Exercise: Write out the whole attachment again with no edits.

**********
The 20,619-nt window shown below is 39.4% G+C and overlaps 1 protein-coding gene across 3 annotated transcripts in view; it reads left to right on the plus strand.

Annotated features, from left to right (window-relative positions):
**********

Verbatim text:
The 20,619-nt window shown below is 39.4% G+C and overlaps 1 protein-coding gene across 3 annotated transcripts in view; it reads left to right on the plus strand.

Annotated features, from left to right (window-relative positions):